Gear motors are used in applications that require lower shaft speed and higher torque output. This describes a wide range of applications and scenarios, including many of the machines and equipment we interact with on a daily basis.
From wipers to hospital beds, servo mechanisms to packaging equipment, paint mixers to juice dispensers, gear motors are used to power a significant number of machines and applications.
What Is a Gear Motor?
Simply put, a gear motor is any electric motor coupled with a gear train. Gear motors use either AC (Alternating Current) or DC (Direct Current) power. In most cases, the addition of a gear box is intended to limit the speed of the motor’s shaft, and increase the motor’s ability to output torque.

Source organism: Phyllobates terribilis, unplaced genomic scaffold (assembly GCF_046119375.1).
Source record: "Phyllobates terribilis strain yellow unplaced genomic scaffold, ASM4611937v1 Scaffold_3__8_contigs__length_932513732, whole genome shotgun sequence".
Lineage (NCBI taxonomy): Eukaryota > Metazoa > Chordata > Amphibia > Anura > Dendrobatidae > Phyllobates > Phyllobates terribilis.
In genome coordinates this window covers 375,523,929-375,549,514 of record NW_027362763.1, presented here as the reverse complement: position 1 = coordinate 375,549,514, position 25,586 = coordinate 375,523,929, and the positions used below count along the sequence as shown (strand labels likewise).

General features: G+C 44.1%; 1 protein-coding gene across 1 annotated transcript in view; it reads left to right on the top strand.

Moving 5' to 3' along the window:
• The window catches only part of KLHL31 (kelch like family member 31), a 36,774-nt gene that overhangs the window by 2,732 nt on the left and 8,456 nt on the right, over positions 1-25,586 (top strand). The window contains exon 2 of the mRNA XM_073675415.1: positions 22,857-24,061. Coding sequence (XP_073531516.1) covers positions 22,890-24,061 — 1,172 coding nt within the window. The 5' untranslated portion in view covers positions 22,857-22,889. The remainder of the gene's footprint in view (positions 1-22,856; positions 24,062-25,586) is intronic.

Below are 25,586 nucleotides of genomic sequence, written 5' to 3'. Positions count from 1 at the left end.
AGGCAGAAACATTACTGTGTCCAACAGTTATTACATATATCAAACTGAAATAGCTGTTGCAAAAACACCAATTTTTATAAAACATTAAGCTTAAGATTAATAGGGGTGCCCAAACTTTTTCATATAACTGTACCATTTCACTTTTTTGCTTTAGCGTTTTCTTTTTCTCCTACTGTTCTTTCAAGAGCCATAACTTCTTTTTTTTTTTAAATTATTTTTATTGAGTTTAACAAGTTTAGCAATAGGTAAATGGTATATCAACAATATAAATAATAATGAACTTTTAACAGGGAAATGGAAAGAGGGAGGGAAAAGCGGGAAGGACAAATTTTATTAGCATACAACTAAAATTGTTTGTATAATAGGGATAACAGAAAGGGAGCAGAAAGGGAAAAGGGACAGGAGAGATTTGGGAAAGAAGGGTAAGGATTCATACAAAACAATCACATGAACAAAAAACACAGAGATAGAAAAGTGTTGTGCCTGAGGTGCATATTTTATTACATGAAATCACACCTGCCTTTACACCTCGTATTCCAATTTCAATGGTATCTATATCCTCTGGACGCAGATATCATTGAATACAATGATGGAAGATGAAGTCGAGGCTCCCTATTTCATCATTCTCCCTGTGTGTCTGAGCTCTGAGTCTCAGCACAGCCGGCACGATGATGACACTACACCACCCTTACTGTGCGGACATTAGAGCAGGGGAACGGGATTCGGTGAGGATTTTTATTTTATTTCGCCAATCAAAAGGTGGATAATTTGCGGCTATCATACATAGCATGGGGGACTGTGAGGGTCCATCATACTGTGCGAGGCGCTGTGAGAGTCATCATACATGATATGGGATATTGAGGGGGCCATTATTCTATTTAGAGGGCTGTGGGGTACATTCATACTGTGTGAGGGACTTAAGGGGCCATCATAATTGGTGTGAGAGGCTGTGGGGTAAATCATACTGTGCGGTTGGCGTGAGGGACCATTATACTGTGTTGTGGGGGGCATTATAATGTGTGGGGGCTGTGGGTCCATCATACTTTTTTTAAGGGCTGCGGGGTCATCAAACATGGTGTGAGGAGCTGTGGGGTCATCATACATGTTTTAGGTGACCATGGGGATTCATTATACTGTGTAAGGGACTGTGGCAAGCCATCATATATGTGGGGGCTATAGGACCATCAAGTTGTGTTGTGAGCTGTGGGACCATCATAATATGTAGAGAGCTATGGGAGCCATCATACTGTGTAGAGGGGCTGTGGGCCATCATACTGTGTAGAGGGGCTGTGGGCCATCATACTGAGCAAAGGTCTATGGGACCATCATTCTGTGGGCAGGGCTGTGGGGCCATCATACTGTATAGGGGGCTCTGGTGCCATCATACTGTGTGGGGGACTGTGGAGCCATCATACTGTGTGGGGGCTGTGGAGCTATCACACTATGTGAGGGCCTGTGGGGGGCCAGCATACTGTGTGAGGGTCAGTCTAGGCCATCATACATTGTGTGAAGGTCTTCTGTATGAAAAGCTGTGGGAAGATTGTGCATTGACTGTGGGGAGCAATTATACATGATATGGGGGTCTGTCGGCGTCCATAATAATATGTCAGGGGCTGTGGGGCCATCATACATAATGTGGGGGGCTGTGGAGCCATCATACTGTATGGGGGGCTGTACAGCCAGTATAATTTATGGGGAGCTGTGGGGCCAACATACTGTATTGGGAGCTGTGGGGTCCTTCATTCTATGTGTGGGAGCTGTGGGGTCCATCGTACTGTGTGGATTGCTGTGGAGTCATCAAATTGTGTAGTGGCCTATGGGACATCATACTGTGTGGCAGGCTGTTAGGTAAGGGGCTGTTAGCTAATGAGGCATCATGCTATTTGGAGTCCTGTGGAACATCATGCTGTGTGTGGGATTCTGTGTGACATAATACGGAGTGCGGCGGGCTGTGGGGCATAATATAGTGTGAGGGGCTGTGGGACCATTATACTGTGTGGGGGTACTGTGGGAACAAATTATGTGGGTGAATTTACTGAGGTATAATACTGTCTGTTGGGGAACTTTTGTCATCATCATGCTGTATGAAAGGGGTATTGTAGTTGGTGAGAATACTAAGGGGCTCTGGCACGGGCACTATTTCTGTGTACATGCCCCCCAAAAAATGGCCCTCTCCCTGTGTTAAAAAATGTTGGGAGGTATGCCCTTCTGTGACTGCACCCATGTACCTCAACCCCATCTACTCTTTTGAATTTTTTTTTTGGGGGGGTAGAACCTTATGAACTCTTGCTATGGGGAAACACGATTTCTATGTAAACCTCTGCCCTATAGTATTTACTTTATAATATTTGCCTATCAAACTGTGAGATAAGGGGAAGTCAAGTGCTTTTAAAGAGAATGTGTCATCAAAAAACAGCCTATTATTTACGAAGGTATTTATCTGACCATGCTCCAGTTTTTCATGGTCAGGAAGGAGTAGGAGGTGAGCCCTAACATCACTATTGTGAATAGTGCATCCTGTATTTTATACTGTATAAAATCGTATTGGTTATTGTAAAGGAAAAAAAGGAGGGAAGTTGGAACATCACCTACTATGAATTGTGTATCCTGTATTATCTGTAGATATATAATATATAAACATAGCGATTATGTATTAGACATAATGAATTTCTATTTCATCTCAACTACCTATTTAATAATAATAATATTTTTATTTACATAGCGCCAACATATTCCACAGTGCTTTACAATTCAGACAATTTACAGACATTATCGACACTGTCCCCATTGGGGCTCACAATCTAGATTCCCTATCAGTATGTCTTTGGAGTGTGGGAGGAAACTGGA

Gears actually transform shaft speed into torque at specific ratios, with minimum efficiency losses, making it possible to create the ideal torque output and speed by adding the appropriately sized and configured gear box.
What Applications DO NOT Use Gear Motors?
Due to the flexibility and widespread use of electric gear motors, it is actually easier to explore applications that DO NOT use them. Any application that requires high shaft speed will not benefit from the use of a gear motor. This includes fans, pumps and engine starters. In these cases, the speed of the motor’s shaft rotation is the most important factor.